In an interview last week, Mr. Marconi said that having a study and a road maintenance plan along the lines of Southington’s would help the selectmen gain support for more adequate roads spending.
“During the budget cycle last year, the Board of Finance actually decreased the amount of money requested for road infrastructure improvements in the capital plan,” he said.
“Much of the discussion then centered around the fact that we have no formal assessment tool for our roads that elected officials could use as a barometer for the condition of our roads.”
He said the selectmen’s previous approach to understanding the road maintenance situation had been something of a simplification.
The town has 13 collector roads, 315 local streets, 90 tertiary roads, and 54 private roads.
“You can’t just take a simple formula and say, ‘Let’s say we have 200 miles of roads in town, we do eight miles a year, therefore it’s going to take us 25 years to do all of our roads.’ That formula does not work,” Mr. Marconi said.
“There are many roads, such as tertiary roads that are far less traveled, whose life is much longer due to the little use they receive.”
Some roads are much more heavily used. Other factors that affect a road’s longevity include how the road was built and the geography it traverses.
“A primary road such as Farmingville, where not only do you have heavier traffic but also a section through the wetland area, was originally built as a logging road — trees were cut, the logs laid down, and the base of the road built from there,” Mr. Marconi said.
“That road usually lasts for approximately 10 years and requires, at least in that section, a complete rebuilding, due to the poor base, due to the amount of traffic, due to the wet conditions in and around the surrounding area.”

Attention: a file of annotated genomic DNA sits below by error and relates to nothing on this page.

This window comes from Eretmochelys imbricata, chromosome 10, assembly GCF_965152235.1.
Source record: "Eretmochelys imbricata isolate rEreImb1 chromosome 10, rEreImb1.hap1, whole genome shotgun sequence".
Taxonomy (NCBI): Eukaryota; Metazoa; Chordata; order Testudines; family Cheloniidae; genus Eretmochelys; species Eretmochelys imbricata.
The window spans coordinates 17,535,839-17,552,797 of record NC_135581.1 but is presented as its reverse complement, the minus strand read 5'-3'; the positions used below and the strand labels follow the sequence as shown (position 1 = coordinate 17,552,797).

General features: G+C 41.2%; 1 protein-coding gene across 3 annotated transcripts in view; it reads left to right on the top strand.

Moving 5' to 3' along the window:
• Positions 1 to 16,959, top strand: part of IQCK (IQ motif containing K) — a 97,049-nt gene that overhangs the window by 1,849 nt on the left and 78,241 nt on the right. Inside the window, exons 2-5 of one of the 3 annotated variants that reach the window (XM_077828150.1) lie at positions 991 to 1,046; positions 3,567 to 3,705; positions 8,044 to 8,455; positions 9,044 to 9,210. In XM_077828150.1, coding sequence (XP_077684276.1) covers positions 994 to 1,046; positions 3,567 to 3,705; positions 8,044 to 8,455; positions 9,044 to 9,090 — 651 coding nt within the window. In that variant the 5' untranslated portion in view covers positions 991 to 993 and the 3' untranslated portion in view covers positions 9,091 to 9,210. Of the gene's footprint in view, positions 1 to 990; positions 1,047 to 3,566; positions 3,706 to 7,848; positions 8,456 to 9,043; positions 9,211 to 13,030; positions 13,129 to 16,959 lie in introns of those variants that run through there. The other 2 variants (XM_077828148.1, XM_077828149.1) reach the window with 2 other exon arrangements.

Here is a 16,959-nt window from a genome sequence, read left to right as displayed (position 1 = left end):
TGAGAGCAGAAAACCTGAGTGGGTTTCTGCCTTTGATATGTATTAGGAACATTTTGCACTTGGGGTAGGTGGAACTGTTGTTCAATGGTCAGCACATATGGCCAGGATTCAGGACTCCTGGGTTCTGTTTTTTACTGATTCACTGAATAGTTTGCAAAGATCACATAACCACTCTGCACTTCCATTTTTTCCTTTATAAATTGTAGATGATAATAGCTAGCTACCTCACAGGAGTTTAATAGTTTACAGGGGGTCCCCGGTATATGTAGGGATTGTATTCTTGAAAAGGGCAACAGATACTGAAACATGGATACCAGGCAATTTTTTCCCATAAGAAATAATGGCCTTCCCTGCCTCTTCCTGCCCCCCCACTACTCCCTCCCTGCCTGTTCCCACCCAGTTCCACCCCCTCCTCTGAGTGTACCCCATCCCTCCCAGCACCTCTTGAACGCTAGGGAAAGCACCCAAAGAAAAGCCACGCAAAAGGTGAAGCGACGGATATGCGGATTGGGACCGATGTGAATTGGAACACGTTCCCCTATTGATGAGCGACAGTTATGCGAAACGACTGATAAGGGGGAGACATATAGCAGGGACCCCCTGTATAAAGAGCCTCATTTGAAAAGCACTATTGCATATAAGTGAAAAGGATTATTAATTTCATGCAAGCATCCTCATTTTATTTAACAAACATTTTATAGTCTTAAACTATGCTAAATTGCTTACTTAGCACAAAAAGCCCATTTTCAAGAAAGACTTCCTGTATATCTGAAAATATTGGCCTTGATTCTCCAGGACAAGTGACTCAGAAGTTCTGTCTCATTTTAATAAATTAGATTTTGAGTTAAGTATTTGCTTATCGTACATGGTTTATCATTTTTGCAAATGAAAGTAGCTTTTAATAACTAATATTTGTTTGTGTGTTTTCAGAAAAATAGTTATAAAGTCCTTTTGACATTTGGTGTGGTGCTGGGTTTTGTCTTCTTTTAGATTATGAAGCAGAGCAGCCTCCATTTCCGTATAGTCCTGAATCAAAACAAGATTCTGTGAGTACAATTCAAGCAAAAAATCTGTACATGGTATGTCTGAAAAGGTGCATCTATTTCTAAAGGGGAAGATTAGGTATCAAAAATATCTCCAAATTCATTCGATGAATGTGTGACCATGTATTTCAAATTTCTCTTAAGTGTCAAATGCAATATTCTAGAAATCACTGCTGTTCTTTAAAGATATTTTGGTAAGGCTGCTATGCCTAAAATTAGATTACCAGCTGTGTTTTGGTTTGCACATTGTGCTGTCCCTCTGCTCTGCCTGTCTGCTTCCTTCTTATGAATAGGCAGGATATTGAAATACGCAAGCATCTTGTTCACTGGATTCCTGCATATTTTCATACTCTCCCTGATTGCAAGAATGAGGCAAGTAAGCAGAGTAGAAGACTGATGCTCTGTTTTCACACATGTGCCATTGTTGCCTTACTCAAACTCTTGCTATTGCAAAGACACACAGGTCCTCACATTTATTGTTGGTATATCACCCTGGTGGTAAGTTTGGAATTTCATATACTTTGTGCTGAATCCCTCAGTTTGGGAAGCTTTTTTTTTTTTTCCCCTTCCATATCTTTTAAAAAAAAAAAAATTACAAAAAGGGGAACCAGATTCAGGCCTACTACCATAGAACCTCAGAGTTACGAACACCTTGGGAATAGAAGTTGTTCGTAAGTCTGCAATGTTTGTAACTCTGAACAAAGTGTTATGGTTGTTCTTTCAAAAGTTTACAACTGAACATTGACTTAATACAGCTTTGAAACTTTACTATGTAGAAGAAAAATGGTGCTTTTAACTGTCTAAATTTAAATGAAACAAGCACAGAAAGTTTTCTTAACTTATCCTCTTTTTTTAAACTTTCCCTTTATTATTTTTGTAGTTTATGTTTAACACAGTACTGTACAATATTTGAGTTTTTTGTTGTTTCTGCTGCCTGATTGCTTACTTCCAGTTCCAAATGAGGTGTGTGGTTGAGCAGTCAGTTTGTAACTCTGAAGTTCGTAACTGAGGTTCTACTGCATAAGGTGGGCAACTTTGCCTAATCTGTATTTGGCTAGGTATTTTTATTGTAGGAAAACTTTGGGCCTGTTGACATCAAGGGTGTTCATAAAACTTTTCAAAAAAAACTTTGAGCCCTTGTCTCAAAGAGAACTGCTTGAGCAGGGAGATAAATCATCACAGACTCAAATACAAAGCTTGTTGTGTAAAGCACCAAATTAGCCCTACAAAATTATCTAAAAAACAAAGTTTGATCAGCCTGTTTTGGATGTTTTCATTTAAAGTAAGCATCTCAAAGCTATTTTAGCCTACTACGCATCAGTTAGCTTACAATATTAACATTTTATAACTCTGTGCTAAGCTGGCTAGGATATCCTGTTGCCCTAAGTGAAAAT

The engineering study would involve a comprehensive look at all the roads and their current condition.
“They photograph them, do an assessment of the roads based on the existing quality of the pavement, the base, traffic movements, all the variables that enter into the life of a road,” he said.
Three or four town employees would be trained in assessing the roads and entering updated condition reports on them into the database set up by the consulting engineers. The town would also get a computer program with all the information on the roads, which Mr. Fisher envisioned being loaded onto hand-held computer devices that the trained town workers could take out with them when they periodically survey the roads.
This would make the more accurate road condition assessments an ongoing program, which makes sense to Mr. Marconi since roads’ conditions vary with time, use, weather, all kinds of things.
“The severity of one winter can take years off the life of a road, with a lot of thawing and freezing and rain. It provides continual movement of the base, of the asphalt, yielding cracks, potholes, etc.,” he said.
“Mild winters, on the other hand, have a tendency to extend the life of a road.”